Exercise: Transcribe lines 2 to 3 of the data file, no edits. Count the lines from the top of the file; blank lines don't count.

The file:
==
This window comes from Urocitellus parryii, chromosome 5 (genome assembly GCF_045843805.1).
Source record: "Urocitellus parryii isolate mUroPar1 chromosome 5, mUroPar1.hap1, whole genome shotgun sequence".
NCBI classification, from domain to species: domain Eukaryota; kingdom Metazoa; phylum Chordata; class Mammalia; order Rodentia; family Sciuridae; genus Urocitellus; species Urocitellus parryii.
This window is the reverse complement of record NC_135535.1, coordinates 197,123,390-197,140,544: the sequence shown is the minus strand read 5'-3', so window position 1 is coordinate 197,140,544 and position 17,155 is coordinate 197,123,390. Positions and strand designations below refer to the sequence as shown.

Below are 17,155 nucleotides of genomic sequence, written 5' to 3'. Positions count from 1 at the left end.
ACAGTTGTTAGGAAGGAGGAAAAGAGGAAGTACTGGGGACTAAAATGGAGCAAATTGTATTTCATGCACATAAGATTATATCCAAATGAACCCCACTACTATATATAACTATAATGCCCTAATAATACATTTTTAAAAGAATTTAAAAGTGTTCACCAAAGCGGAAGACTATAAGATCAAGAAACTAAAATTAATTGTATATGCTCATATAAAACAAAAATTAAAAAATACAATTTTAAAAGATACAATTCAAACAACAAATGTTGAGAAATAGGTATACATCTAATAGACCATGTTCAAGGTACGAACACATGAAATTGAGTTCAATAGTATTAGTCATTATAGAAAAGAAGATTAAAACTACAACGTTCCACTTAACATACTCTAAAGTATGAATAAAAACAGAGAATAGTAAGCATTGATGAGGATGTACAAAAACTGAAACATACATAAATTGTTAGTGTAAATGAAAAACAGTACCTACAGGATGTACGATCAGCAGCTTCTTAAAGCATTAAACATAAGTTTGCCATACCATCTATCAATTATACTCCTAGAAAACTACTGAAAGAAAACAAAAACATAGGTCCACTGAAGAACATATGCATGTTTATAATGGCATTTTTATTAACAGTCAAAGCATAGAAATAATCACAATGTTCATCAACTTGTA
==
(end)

Source record: "Urocitellus parryii isolate mUroPar1 chromosome 5, mUroPar1.hap1, whole genome shotgun sequence".
NCBI classification, from domain to species: domain Eukaryota; kingdom Metazoa; phylum Chordata; class Mammalia; order Rodentia; family Sciuridae; genus Urocitellus; species Urocitellus parryii.